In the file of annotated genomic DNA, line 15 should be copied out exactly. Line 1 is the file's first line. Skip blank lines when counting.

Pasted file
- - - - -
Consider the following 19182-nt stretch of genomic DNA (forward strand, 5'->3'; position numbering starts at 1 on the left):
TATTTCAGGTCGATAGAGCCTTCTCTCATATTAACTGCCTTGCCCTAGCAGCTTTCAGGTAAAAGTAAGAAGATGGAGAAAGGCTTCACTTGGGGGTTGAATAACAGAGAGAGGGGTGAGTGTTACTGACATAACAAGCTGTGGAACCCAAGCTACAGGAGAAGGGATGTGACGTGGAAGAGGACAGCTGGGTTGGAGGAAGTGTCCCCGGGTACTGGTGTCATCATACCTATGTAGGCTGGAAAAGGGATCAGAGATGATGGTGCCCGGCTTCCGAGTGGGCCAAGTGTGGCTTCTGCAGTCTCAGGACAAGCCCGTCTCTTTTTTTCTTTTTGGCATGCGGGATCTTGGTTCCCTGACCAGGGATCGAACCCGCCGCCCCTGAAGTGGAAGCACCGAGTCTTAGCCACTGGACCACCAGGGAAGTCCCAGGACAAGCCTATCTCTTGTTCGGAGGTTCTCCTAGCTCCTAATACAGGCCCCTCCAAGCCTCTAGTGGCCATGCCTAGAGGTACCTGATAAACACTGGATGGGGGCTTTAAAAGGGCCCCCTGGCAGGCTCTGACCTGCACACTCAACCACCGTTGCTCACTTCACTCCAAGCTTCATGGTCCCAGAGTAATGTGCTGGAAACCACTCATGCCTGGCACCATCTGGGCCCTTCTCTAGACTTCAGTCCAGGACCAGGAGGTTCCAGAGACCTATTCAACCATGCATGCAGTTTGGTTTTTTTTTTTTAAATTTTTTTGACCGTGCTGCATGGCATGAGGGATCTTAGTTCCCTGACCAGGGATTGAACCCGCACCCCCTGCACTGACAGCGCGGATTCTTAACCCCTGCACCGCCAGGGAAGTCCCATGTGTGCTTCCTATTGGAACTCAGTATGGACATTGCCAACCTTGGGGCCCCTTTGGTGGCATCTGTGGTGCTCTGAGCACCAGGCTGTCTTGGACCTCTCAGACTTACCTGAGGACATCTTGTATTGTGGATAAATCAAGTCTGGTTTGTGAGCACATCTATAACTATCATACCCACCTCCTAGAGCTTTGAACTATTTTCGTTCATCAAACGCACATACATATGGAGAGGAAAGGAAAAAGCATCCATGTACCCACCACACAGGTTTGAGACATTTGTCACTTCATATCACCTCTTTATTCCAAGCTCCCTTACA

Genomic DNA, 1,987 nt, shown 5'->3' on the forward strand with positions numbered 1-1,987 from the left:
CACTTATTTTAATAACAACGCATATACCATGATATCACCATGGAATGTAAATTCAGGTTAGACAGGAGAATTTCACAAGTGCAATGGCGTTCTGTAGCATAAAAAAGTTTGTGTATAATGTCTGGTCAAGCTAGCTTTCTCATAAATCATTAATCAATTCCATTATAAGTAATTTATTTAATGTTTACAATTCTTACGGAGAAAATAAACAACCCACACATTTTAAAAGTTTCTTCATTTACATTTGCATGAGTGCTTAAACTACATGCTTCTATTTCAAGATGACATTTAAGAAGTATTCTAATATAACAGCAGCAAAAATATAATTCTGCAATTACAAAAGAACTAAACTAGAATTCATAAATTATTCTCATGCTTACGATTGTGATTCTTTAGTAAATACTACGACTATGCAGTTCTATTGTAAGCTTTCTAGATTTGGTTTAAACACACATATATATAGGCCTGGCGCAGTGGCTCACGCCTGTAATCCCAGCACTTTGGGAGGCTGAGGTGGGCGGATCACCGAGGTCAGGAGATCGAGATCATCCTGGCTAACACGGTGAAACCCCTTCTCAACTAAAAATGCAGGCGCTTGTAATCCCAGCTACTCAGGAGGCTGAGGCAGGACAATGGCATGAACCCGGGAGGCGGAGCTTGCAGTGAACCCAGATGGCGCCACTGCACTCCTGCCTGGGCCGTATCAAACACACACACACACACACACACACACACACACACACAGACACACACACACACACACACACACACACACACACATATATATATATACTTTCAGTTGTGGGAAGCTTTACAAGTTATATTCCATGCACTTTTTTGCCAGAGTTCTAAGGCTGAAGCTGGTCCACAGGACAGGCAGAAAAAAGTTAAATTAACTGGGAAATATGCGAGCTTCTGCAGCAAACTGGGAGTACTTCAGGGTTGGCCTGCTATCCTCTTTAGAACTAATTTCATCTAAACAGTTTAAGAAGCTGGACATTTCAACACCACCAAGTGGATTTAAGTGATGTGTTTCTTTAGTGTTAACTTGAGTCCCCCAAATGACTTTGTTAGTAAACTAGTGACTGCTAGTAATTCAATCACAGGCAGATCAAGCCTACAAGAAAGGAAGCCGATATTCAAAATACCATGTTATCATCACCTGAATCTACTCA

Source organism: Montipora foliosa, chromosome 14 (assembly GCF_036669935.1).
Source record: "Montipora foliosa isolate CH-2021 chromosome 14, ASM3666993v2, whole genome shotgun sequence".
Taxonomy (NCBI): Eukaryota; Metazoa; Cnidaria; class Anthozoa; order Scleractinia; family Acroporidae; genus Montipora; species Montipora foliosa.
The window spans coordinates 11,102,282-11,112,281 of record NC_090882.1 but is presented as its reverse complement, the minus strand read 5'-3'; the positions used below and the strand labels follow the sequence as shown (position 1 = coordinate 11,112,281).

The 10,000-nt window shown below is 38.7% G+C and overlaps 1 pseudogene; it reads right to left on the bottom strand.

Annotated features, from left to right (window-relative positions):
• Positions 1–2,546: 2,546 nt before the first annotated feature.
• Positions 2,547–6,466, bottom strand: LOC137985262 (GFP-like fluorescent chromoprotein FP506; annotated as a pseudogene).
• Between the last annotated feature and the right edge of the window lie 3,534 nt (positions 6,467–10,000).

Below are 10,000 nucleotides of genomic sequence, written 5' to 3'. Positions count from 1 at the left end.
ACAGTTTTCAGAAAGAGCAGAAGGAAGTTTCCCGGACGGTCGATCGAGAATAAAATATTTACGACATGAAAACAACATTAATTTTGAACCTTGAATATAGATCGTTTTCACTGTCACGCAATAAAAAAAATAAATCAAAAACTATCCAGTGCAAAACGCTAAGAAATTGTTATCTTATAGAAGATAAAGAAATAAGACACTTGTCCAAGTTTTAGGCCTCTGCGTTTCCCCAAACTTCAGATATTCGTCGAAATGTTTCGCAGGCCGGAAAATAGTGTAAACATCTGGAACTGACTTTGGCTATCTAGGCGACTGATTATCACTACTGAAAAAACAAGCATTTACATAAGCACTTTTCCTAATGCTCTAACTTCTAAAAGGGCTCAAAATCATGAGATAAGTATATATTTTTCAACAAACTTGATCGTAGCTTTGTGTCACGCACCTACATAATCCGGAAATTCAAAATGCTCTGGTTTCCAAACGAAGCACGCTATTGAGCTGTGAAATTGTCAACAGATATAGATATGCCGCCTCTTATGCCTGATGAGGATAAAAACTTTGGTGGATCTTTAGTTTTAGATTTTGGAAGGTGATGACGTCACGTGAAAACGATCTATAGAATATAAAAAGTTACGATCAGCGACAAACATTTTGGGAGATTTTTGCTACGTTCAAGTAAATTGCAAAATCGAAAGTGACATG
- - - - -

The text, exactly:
ACAGTTTTCAGAAAGAGCAGAAGGAAGTTTCCCGGACGGTCGATCGAGAATAAAATATTTACGACATGAAAACAACATTAATTTTGAACCTTGAATATAGATCGTTTTCACTGTCACGCAATAAAAAAAATAAATCAAAAACTATCCAGTGCAAAACGCTAAGAAATTGTTATCTTATAGAAGATAAAGAAATAAGACACTTGTCCAAGTTTTAGGCCTCTGCGTTTCCCCAAACTTCAGATATTCGTCGAAATGTTTCGCAGGCCGGAAAATAGTGTAAACATCTGGAACTGACTTTGGCTATCTAGGCGACTGATTATCACTACTGAAAAAACAAGCATTTACATAAGCACTTTTCCTAATGCTCTAACTTCTAAAAGGGCTCAAAATCATGAGATAAGTATATATTTTTCAACAAACTTGATCGTAGCTTTGTGTCACGCACCTACATAATCCGGAAATTCAAAATGCTCTGGTTTCCAAACGAAGCACGCTATTGAGCTGTGAAATTGTCAACAGATATAGATATGCCGCCTCTTATGCCTGATGAGGATAAAAACTTTGGTGGATCTTTAGTTTTAGATTTTGGAAGGTGATGACGTCACGTGAAAACGATCTATAGAATATAAAAAGTTACGATCAGCGACAAACATTTTGGGAGATTTTTGCTACGTTCAAGTAAATTGCAAAATCGAAAGTGACATG